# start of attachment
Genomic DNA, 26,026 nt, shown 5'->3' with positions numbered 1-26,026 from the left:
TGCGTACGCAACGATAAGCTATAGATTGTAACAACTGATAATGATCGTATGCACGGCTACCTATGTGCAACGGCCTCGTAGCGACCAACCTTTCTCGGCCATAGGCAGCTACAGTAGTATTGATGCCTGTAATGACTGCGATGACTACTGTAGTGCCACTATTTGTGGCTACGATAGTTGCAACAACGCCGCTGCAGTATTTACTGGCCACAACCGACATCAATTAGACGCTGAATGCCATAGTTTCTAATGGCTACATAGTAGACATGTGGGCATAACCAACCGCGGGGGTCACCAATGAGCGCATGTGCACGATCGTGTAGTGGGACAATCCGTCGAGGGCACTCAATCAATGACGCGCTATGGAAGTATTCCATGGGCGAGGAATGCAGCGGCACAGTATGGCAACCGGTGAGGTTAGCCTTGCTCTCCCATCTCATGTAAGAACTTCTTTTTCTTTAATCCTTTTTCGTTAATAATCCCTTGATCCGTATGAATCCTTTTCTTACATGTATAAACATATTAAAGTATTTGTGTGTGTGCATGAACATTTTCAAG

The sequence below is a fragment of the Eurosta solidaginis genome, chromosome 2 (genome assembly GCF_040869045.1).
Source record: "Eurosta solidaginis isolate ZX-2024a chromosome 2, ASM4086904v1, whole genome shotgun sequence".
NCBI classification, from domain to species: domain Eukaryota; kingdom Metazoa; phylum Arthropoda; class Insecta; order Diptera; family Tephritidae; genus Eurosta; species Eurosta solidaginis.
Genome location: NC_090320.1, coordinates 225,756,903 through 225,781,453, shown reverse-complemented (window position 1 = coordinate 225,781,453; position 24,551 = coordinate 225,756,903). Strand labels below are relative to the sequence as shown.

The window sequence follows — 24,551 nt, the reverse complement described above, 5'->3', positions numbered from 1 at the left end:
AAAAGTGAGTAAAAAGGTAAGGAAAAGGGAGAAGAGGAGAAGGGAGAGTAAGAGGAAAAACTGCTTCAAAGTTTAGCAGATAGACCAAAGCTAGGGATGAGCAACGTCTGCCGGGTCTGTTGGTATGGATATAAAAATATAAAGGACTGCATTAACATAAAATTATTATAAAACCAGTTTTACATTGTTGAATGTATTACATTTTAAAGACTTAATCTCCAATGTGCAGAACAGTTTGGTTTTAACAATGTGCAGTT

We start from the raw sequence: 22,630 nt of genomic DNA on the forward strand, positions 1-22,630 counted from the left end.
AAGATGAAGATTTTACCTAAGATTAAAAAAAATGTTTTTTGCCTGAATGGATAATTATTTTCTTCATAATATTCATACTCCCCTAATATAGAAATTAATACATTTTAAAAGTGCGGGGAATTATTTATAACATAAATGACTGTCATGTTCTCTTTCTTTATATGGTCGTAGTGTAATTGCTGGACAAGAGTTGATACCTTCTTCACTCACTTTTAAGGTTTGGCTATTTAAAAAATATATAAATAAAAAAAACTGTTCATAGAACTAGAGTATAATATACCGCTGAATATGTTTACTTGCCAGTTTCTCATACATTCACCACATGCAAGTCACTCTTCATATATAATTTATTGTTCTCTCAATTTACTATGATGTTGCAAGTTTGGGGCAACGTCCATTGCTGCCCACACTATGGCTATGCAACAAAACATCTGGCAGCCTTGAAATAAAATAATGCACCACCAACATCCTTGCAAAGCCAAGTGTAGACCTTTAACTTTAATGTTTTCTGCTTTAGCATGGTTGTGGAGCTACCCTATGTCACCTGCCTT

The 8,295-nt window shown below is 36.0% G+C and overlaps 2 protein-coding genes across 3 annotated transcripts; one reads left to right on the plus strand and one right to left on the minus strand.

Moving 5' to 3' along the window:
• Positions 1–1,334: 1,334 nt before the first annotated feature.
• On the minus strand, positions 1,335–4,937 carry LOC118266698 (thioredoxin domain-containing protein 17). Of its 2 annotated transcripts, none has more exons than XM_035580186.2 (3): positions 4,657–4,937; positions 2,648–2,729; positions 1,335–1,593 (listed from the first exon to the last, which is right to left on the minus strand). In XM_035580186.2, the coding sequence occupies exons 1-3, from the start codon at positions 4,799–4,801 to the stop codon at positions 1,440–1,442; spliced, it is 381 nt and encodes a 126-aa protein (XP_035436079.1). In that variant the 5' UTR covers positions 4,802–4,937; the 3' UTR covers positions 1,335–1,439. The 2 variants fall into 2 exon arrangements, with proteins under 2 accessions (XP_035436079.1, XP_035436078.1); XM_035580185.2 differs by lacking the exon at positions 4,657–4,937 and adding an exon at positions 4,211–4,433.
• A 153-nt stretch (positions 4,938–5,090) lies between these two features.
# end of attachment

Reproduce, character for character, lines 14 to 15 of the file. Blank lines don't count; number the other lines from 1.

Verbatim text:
• On the minus strand, positions 1,335–4,937 carry LOC118266698 (thioredoxin domain-containing protein 17). Of its 2 annotated transcripts, none has more exons than XM_035580186.2 (3): positions 4,657–4,937; positions 2,648–2,729; positions 1,335–1,593 (listed from the first exon to the last, which is right to left on the minus strand). In XM_035580186.2, the coding sequence occupies exons 1-3, from the start codon at positions 4,799–4,801 to the stop codon at positions 1,440–1,442; spliced, it is 381 nt and encodes a 126-aa protein (XP_035436079.1). In that variant the 5' UTR covers positions 4,802–4,937; the 3' UTR covers positions 1,335–1,439. The 2 variants fall into 2 exon arrangements, with proteins under 2 accessions (XP_035436079.1, XP_035436078.1); XM_035580185.2 differs by lacking the exon at positions 4,657–4,937 and adding an exon at positions 4,211–4,433.
• A 153-nt stretch (positions 4,938–5,090) lies between these two features.